While there is a growing recognition that biological diversity is a global asset of tremendous value to future generations, the number of species is being significantly reduced by certain human activities. Given the importance of public education and awareness about this issue, the UN decided to celebrate the International Day for Biological Diversity annually. The slogan for Biodiversity Day 2021, celebrated on May 22, is “We’re part of the solution #ForNature.”

Below are 10 key facts around biodiversity

Fish provide 20 per cent of animal protein to about 3 billion people. Only ten species provide about 30 per cent of marine capture fisheries and ten species provide about 50 per cent of aquaculture production.
Over 80 per cent of the human diet is provided by plants. Only three cereal crops – rice, maize and wheat – provide 60 per cent of energy intake.
As many as 80 per cent of people living in rural areas in developing countries rely on traditional plant-¬‐based medicines for basic healthcare.
Human activity has altered almost 75 per cent of the earth’s surface, squeezing wildlife and nature into an ever-smaller corner of the planet and increasing risks of zoonotic diseases like COVID-19.
Between 2010 and 2015, the world lost 3.3 million hectares of forest areas. Poor rural women depend on common pool resources and are especially affected by their depletion.
Currently, land degradation has reduced productivity in 23 per cent of the global terrestrial area, and between $235 billion and $577 billion in annual global crop output is at risk as a result of pollinator loss.
Illicit poaching and trafficking of wildlife continues to thwart conservation efforts, with nearly 7,000 species of animals and plants reported in illegal trade involving 120 countries.
Of the 8,300 animal breeds known, 8 per cent are extinct and 22 per cent are at risk of extinction.
Of the over 80,000 tree species, less than 1 per cent have been studied for potential use.
In 2016, the United Nations Environment Programme (UNEP) flagged a worldwide increase in zoonotic epidemics as an issue of concern. Specifically, it pointed out that 75 per cent of all emerging infectious diseases in humans are zoonotic and that these zoonotic diseases are closely interlinked with the health of ecosystems.

Related-ADSW-Talk

09 MAR 2022

10 priorities for a successful energy transformation pathway

Biological diversity is often understood in terms of the wide variety of plants, animals and microorganisms, but it also includes genetic differences within each species — for example, between varieties of crops and breeds of livestock — and the variety of ecosystems (lakes, forest, deserts, agricultural landscapes) that host multiple kind of interactions among their members (humans, plants, animals).

But loss of biodiversity threatens all, including our health. It has been proven that biodiversity loss could expand zoonoses - diseases transmitted from animals to humans- while, on the other hand, if we keep biodiversity intact, it offers excellent tools to fight against pandemics like those caused by coronaviruses.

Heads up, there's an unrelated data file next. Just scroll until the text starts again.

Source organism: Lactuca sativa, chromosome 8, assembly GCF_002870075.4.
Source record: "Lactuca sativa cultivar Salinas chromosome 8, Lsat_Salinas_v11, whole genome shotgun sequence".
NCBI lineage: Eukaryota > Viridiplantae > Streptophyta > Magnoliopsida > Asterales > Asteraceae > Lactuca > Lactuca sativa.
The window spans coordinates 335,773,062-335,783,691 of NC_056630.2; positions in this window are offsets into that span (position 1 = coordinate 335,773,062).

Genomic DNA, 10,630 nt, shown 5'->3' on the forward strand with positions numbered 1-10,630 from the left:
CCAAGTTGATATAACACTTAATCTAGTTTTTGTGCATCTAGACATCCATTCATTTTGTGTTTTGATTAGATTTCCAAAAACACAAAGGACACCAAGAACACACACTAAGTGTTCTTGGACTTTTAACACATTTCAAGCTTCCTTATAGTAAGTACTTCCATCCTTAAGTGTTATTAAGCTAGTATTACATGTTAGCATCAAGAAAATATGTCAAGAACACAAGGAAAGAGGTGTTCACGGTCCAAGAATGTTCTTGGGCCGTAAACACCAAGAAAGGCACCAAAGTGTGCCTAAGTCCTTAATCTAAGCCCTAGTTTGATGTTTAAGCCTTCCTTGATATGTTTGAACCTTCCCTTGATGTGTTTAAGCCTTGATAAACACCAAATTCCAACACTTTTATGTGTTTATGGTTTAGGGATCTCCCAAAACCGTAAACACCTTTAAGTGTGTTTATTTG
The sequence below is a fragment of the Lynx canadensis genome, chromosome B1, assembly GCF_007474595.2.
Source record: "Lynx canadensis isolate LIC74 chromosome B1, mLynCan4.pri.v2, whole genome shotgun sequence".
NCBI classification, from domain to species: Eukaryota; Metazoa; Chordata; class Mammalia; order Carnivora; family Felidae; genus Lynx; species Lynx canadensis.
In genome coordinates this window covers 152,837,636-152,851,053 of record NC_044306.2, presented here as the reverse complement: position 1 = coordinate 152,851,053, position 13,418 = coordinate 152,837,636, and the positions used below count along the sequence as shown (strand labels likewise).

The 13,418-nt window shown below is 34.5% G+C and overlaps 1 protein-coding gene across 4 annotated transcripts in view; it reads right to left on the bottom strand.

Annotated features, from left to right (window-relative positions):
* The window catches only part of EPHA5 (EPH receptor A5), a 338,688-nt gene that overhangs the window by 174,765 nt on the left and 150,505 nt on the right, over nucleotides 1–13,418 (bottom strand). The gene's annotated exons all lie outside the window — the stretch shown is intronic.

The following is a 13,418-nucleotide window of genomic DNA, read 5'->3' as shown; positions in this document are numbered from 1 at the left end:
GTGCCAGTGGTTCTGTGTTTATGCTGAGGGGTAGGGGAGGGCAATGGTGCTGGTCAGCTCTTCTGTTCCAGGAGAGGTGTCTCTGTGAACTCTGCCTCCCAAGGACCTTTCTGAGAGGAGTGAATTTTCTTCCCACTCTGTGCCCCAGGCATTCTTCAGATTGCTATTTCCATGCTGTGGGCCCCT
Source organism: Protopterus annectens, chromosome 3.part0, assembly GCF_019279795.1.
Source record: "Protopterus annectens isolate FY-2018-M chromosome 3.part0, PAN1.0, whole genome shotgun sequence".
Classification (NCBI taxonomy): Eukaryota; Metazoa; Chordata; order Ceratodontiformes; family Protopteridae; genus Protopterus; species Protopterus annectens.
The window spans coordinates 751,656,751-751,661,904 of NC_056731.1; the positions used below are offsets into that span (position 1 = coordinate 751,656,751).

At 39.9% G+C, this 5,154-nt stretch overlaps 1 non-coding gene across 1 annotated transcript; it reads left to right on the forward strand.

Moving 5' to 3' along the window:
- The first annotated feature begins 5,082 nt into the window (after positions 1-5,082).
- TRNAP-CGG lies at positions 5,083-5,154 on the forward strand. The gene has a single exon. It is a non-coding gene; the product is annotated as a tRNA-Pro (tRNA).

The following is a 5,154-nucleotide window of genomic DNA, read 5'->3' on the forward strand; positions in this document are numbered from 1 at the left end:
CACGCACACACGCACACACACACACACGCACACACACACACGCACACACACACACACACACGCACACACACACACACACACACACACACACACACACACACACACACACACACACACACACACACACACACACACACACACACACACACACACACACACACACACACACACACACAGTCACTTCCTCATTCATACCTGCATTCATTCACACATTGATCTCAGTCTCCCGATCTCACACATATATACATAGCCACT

While there is a growing recognition that biological diversity is a global asset of tremendous value to future generations, the number of species is being significantly reduced by certain human activities. Given the importance of public education and awareness about this issue, the UN decided to celebrate the International Day for Biological Diversity annually. The slogan for Biodiversity Day 2021, celebrated on May 22, is “We’re part of the solution #ForNature.”

Below are 10 key facts around biodiversity

Fish provide 20 per cent of animal protein to about 3 billion people. Only ten species provide about 30 per cent of marine capture fisheries and ten species provide about 50 per cent of aquaculture production.
Over 80 per cent of the human diet is provided by plants. Only three cereal crops – rice, maize and wheat – provide 60 per cent of energy intake.
As many as 80 per cent of people living in rural areas in developing countries rely on traditional plant-¬‐based medicines for basic healthcare.
Human activity has altered almost 75 per cent of the earth’s surface, squeezing wildlife and nature into an ever-smaller corner of the planet and increasing risks of zoonotic diseases like COVID-19.
Between 2010 and 2015, the world lost 3.3 million hectares of forest areas. Poor rural women depend on common pool resources and are especially affected by their depletion.
Currently, land degradation has reduced productivity in 23 per cent of the global terrestrial area, and between $235 billion and $577 billion in annual global crop output is at risk as a result of pollinator loss.
Illicit poaching and trafficking of wildlife continues to thwart conservation efforts, with nearly 7,000 species of animals and plants reported in illegal trade involving 120 countries.
Of the 8,300 animal breeds known, 8 per cent are extinct and 22 per cent are at risk of extinction.
Of the over 80,000 tree species, less than 1 per cent have been studied for potential use.
In 2016, the United Nations Environment Programme (UNEP) flagged a worldwide increase in zoonotic epidemics as an issue of concern. Specifically, it pointed out that 75 per cent of all emerging infectious diseases in humans are zoonotic and that these zoonotic diseases are closely interlinked with the health of ecosystems.